Compare any two graphics cards:
Radeon HD 5970 vs Radeon HD 7870
IntroThe Radeon HD 5970 has core speeds of 725 MHz on the GPU, and 1000 MHz on the 1024 MB of GDDR5 RAM. It features 1600 SPUs as well as 160 Texture Address Units and 64 Rasterization Operator Units.
Compare those specifications to the Radeon HD 7870, which uses a 28 nm design. AMD has set the core frequency at 1000 MHz. The GDDR5 memory works at a frequency of 1200 MHz on this particular card. It features 1280 SPUs along with 80 Texture Address Units and 32 ROPs.
Power Usage and Theoretical Benchmarks
Power Consumption (Max TDP)
Performance-wise, the Radeon HD 5970 should in theory be much superior to the Radeon HD 7870 in general. (explain)
Texel RateThe Radeon HD 5970 is a lot (more or less 190%) more effective at texture filtering than the Radeon HD 7870. (explain)
Pixel RateIf running with lots of anti-aliasing is important to you, then the Radeon HD 5970 is a better choice, by far. (explain)
Please note that the above 'benchmarks' are all just theoretical - the results were calculated based on the card's specifications, and real-world performance may (and probably will) vary at least a bit.
One or more cards in this comparison are multi-core. This means that their bandwidth, texel and pixel rates are theoretically doubled - this does not mean the card will actually perform twice as fast, but only that it should in theory be able to. Actual game benchmarks will give a more accurate idea of what it's capable of.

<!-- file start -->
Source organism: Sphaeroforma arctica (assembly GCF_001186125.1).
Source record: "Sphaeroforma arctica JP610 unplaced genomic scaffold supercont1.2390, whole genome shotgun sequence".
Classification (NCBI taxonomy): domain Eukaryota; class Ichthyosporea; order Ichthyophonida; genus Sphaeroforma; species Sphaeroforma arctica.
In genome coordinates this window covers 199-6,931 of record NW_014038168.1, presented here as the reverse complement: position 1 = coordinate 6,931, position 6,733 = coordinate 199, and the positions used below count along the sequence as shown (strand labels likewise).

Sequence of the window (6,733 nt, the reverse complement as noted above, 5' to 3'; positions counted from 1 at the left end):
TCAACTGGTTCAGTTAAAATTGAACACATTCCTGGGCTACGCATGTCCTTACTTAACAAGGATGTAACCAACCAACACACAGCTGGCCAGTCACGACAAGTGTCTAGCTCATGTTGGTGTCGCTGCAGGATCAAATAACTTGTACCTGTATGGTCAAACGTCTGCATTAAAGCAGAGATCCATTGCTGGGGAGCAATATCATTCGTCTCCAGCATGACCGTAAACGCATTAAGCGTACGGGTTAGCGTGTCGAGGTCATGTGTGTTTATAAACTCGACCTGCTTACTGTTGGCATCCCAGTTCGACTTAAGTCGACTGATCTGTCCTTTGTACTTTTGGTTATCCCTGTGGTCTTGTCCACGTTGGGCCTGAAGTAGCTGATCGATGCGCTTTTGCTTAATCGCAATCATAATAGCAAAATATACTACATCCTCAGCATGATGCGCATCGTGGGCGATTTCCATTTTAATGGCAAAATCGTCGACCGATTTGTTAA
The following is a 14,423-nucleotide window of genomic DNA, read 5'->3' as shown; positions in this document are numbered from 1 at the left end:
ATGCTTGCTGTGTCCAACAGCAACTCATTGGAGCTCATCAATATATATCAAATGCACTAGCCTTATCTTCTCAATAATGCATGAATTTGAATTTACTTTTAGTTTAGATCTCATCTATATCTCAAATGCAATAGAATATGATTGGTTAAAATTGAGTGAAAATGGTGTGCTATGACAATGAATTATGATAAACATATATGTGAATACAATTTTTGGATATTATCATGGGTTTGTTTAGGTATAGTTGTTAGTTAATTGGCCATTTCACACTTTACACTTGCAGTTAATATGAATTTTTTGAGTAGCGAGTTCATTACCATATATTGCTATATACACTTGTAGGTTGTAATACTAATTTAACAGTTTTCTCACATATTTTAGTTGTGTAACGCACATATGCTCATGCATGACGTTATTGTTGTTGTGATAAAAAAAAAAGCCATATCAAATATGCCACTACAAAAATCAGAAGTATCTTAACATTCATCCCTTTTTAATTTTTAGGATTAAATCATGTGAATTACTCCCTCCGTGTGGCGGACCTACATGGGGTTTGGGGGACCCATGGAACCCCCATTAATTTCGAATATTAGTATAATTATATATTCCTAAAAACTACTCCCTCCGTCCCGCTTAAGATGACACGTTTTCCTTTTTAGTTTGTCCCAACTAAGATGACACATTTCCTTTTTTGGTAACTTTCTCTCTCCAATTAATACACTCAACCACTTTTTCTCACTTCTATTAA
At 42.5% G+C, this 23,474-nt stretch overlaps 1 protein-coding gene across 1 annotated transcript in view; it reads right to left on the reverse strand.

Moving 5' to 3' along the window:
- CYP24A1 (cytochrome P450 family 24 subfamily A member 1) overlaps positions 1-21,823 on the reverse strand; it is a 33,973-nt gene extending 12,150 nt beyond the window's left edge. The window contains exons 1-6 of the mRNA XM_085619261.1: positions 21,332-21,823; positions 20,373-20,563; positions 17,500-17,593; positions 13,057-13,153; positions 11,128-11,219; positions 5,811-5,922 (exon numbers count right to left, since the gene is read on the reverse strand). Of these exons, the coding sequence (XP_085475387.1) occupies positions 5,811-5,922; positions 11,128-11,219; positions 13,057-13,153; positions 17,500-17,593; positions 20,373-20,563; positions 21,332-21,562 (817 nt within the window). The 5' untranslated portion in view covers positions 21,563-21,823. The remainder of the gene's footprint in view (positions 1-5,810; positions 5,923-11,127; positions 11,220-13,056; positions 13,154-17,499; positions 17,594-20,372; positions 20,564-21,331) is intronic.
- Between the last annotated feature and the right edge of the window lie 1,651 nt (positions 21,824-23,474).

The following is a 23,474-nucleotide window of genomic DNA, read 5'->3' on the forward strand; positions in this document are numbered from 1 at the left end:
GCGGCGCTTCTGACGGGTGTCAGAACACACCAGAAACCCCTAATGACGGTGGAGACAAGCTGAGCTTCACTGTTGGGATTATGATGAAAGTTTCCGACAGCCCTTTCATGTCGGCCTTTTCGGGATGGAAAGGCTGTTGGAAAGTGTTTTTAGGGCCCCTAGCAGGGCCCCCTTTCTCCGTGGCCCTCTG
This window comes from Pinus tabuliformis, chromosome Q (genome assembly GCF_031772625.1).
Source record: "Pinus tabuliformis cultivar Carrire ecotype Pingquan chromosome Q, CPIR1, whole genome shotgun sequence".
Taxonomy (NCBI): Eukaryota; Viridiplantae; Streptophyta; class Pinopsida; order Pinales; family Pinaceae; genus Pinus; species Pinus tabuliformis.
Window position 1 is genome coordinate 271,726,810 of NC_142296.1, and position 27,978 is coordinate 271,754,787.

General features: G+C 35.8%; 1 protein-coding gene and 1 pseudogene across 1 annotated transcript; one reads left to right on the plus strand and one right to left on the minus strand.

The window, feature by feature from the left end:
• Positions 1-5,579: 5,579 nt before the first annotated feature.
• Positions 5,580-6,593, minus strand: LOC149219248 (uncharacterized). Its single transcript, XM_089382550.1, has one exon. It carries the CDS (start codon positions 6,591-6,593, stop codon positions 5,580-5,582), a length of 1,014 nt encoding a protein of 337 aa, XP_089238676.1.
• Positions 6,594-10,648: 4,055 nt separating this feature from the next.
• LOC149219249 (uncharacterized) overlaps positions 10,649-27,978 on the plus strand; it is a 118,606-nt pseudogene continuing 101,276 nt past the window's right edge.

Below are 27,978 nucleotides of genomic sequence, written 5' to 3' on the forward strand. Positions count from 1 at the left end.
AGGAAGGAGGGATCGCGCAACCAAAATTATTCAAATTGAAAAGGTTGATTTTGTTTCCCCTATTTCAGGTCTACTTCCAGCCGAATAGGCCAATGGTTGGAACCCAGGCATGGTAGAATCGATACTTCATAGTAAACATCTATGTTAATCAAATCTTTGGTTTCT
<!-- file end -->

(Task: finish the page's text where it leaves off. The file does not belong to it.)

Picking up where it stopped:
Please note that the price comparisons are based on search keywords - sometimes it might show cards with very similar names that are not exactly the same as the one chosen in the comparison. We do try to filter out the wrong results as best we can, though.
Memory Bandwidth: Bandwidth is the max amount of information (counted in megabytes per second) that can be transported past the external memory interface within a second. The number is worked out by multiplying the bus width by the speed of its memory. If it uses DDR type RAM, it should be multiplied by 2 again. If DDR5, multiply by ANOTHER 2x. The better the card's memory bandwidth, the better the card will be in general. It especially helps with AA, High Dynamic Range and higher screen resolutions.
Texel Rate: Texel rate is the maximum texture map elements (texels) that are processed in one second. This is calculated by multiplying the total amount of texture units by the core clock speed of the chip. The higher the texel rate, the better the video card will be at texture filtering (anisotropic filtering - AF). It is measured in millions of texels applied in one second.
Pixel Rate: Pixel rate is the maximum amount of pixels the graphics card can possibly record to its local memory in a second - measured in millions of pixels per second. Pixel rate is worked out by multiplying the amount of colour ROPs by the the core speed of the card. ROPs (Raster Operations Pipelines - also sometimes called Render Output Units) are responsible for drawing the pixels (image) on the screen. The actual pixel rate is also dependant on many other factors, most notably the memory bandwidth of the card - the lower the memory bandwidth is, the lower the potential to reach the max fill rate.